So I put my flight into Outlook as a calendar item, and put a link in it to FlightStats Mobile, for my specific flight. FlightStats is the premier flight data provider in the U.S. -- many airport flight boards actually get their data feeds from FlightStats. Now, when my phone syncs with Exchange, the flight item comes onto my phone along with a quick-click link for status.
I decided this is a useful thing to automate, since any system that syncs Exchange to a device (DirectPush, Blackberry Enterprise Server, Moto/Good) would carry the link. But I was frustrated that I needed to key in the flight times, and I realized that should be automated too. To top it off, I foolishly ended up booking an appointment during time I needed to be driving (but which showed "free" in my calendar) -- so I figured my "automation" widget ought to add the travel time to and from the airport, and the time waiting at the airport before departure.
Using OpenKapow, I built a web service that scrapes flight schedule data. Assembling a FlightStats link is almost straightforward (getting to the individual segment within a flight number turned out to be tricky). And integrating to Office is delightfully simple thanks to great templates that take all the work out of it so a lazy sod like me can just write business logic.
I've called the addin "Flightify" since, to use it, you select an appointment in your Outlook calendar (where you've previously stuck some basic flight info), click the button, and the plug-in "flightifies" the appointment.
Here's an example: you start with basic info like this:
Click the button, and select the additional calendar items you'd like:
And a few seconds later your calendar shows the sad reality of your travel day:
You can't see them, but the mobile links to realtime flight status are embedded in the body of the flight item, so it's ready-to-click on your phone.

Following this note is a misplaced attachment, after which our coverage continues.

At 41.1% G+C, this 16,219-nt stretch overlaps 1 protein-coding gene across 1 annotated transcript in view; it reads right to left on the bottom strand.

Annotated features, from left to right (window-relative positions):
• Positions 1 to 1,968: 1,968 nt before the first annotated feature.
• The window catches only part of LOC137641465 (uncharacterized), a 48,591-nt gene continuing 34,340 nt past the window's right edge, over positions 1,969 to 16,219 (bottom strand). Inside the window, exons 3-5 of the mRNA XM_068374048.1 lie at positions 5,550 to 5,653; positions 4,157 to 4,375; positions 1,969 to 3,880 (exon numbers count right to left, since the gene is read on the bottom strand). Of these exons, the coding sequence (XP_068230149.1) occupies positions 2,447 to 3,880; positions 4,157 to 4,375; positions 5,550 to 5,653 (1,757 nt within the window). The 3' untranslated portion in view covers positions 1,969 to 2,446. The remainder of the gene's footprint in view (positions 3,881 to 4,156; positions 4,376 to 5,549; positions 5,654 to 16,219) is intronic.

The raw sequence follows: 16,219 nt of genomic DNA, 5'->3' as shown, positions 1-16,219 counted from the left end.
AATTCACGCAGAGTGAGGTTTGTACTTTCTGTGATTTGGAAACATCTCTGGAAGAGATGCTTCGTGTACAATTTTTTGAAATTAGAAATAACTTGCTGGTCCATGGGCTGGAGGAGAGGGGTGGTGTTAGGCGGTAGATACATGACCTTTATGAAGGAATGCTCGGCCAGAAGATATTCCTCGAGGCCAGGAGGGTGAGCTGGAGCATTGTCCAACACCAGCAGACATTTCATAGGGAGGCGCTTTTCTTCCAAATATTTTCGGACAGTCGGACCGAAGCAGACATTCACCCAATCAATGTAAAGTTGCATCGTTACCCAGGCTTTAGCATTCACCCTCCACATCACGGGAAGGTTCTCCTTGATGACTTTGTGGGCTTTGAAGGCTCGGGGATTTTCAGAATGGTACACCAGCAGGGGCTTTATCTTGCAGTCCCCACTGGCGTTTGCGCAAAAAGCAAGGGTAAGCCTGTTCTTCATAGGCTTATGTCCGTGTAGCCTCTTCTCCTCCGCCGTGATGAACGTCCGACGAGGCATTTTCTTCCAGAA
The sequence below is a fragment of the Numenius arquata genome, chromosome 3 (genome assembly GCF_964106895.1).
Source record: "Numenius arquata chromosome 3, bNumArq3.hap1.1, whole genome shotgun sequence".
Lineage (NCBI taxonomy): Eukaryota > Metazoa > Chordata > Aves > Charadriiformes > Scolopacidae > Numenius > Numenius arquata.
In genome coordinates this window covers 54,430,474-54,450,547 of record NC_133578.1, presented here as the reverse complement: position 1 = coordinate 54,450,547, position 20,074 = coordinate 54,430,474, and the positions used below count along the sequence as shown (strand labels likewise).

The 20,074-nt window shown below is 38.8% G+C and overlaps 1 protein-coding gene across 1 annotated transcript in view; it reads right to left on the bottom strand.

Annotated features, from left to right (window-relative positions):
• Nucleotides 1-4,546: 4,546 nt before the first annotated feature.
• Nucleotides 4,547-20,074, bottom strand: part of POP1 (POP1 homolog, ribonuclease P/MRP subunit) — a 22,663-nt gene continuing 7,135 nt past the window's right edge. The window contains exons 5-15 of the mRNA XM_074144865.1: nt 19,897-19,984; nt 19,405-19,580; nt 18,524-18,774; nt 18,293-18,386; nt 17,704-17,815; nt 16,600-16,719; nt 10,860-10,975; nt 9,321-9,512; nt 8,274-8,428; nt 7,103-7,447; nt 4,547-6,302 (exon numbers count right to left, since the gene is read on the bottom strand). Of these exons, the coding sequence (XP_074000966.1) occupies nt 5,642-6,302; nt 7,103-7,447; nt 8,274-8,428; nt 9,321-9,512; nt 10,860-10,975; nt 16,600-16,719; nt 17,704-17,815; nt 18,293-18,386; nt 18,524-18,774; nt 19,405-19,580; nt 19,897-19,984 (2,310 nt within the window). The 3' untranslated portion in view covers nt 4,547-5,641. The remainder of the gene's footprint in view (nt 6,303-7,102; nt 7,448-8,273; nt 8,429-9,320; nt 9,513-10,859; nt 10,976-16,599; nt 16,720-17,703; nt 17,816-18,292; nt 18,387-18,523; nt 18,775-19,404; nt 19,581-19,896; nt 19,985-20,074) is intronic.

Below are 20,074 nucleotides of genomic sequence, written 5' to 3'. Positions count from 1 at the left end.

Here's the project page with the download/install if you want to try it. Full source code is there too.
I wanted to make this more of a learning experience and use the Outlook Addin templates that ship as part of Visual Studio Orcas Beta 1. I could try out more of Orcas and easily produce both an Office 2003 and Office 2007 version of my button.
Unfortunately, the Orcas Beta includes project templates, but not all of the Interop Assemblies you need to build the project (Office COM libs are required as well). So to get it building I would have needed to install Office on the Orcas test machine (in my case a VM with limited resources, meant for testing VS CTPs). My recommendation to Visual Studio team? Ship stub DLLs that implement the relevant COM classes (perhaps they just log calls to a file) and all of the Interop Assemblies. That way, the machine where Orcas is running doesn't need to have Office installed and can still successfully build these Office project types.
A few final thoughts on the plug-in:
- Since the web service calls run in the main thread, Outlook will freeze for a second or two while they're being made. Considering that Outlook freezes the UI thread all the time while doing its own built-in tasks, I didn't put a lot of time into a proper workaround.
- I don't write a lot of Windows Forms apps, so I was pleasantly surprised that the snap-band positioning logic in the form designer allowed my dialog box to appear the same on both a standard and high-DPI display without my having to do anything special.
- The automagical "Setup Project" builder was also great. I didn't really have to do anything, and it produced a nice exe/msi install, that includes registering my addin with COM via RegAsm.